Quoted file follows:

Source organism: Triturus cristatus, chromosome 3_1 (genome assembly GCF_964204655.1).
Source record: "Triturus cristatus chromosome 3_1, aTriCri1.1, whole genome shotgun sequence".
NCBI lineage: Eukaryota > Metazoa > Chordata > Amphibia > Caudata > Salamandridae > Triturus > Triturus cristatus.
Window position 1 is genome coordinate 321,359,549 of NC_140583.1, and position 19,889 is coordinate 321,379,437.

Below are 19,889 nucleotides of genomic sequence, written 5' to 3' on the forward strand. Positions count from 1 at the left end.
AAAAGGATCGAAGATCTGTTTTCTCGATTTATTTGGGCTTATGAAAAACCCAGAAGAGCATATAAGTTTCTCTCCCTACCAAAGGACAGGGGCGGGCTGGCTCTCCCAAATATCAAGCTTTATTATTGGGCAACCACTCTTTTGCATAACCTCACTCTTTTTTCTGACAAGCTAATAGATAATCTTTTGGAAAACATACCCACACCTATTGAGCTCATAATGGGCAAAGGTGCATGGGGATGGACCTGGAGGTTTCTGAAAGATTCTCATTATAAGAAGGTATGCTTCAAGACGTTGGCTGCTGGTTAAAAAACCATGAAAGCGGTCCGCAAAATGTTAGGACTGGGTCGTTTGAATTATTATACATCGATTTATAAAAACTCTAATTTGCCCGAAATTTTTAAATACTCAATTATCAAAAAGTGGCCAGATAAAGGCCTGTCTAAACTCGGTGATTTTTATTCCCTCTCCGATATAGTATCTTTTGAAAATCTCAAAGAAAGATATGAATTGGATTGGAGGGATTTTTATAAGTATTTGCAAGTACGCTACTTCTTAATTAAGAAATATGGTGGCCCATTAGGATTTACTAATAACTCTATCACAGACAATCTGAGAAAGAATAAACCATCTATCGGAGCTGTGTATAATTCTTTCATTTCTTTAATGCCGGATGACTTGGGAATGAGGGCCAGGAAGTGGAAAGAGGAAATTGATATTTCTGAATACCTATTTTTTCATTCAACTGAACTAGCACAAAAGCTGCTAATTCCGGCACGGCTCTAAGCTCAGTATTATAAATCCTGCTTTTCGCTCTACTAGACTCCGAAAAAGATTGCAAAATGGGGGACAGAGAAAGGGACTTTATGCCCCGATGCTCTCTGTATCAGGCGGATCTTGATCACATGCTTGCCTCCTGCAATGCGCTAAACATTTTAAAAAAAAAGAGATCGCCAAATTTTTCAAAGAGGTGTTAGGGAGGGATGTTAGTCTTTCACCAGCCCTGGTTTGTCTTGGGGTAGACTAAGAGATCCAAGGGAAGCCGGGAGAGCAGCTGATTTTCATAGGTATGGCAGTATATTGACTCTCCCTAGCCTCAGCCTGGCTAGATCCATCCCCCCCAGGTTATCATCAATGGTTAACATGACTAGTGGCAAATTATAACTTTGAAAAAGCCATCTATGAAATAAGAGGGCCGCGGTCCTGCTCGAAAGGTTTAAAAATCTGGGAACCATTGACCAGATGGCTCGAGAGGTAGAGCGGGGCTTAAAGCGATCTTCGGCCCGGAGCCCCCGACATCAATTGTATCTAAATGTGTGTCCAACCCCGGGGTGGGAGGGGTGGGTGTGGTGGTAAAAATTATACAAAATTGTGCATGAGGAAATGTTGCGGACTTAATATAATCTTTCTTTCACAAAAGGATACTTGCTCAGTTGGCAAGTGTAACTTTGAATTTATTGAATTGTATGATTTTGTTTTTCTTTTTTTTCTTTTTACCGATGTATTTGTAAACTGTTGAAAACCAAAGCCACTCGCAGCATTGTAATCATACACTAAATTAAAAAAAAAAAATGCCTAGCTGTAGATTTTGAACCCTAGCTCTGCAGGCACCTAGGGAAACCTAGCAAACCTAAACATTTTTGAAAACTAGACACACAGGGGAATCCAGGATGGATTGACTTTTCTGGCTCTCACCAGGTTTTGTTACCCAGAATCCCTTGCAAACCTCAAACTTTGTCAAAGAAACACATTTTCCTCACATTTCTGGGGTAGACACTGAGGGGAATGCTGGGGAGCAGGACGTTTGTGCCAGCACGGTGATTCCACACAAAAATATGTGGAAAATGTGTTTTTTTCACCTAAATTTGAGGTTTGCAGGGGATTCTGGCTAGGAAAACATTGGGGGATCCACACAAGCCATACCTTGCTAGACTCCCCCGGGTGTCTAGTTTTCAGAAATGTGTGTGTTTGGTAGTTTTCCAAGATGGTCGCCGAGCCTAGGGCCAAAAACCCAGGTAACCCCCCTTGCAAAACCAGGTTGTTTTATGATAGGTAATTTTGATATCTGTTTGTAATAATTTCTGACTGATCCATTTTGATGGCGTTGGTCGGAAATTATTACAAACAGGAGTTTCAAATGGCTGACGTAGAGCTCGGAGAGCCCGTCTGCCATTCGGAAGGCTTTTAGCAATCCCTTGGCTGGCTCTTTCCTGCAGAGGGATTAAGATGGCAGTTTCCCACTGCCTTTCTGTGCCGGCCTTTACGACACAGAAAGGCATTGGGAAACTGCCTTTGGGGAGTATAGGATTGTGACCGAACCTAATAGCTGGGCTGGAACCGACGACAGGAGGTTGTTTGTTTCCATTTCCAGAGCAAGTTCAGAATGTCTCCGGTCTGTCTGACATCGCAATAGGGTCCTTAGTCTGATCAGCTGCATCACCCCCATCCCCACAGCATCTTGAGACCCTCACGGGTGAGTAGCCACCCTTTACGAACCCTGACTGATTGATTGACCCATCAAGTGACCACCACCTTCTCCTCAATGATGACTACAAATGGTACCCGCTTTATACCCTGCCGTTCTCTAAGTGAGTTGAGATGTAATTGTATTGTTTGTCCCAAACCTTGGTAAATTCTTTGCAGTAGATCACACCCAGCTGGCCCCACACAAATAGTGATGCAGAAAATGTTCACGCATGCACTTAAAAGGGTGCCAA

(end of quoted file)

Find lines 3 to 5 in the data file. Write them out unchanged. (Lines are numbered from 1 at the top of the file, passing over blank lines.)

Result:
NCBI lineage: Eukaryota > Metazoa > Chordata > Amphibia > Caudata > Salamandridae > Triturus > Triturus cristatus.
Window position 1 is genome coordinate 321,359,549 of NC_140583.1, and position 19,889 is coordinate 321,379,437.

Below are 19,889 nucleotides of genomic sequence, written 5' to 3' on the forward strand. Positions count from 1 at the left end.